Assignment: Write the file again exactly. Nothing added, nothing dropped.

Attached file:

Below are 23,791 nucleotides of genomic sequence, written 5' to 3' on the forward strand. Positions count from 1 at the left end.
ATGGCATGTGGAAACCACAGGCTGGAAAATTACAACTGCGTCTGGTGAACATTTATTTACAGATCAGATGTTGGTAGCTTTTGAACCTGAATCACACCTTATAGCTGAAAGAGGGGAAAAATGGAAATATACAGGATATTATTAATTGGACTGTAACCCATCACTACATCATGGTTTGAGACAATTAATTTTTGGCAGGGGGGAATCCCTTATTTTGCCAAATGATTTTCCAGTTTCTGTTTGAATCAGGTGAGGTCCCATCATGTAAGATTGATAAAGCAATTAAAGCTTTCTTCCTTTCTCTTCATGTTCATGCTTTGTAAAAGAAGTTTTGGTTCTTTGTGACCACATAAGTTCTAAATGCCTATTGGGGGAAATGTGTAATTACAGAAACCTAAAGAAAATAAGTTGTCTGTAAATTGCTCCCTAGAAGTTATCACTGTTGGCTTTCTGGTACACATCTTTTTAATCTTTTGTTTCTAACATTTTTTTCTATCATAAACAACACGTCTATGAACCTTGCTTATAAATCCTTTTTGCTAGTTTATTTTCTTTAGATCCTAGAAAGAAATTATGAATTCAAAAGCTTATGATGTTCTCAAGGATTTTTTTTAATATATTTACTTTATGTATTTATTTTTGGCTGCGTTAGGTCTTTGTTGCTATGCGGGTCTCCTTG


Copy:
Below are 23,791 nucleotides of genomic sequence, written 5' to 3' on the forward strand. Positions count from 1 at the left end.
ATGGCATGTGGAAACCACAGGCTGGAAAATTACAACTGCGTCTGGTGAACATTTATTTACAGATCAGATGTTGGTAGCTTTTGAACCTGAATCACACCTTATAGCTGAAAGAGGGGAAAAATGGAAATATACAGGATATTATTAATTGGACTGTAACCCATCACTACATCATGGTTTGAGACAATTAATTTTTGGCAGGGGGGAATCCCTTATTTTGCCAAATGATTTTCCAGTTTCTGTTTGAATCAGGTGAGGTCCCATCATGTAAGATTGATAAAGCAATTAAAGCTTTCTTCCTTTCTCTTCATGTTCATGCTTTGTAAAAGAAGTTTTGGTTCTTTGTGACCACATAAGTTCTAAATGCCTATTGGGGGAAATGTGTAATTACAGAAACCTAAAGAAAATAAGTTGTCTGTAAATTGCTCCCTAGAAGTTATCACTGTTGGCTTTCTGGTACACATCTTTTTAATCTTTTGTTTCTAACATTTTTTTCTATCATAAACAACACGTCTATGAACCTTGCTTATAAATCCTTTTTGCTAGTTTATTTTCTTTAGATCCTAGAAAGAAATTATGAATTCAAAAGCTTATGATGTTCTCAAGGATTTTTTTTAATATATTTACTTTATGTATTTATTTTTGGCTGCGTTAGGTCTTTGTTGCTATGCGGGTCTCCTTG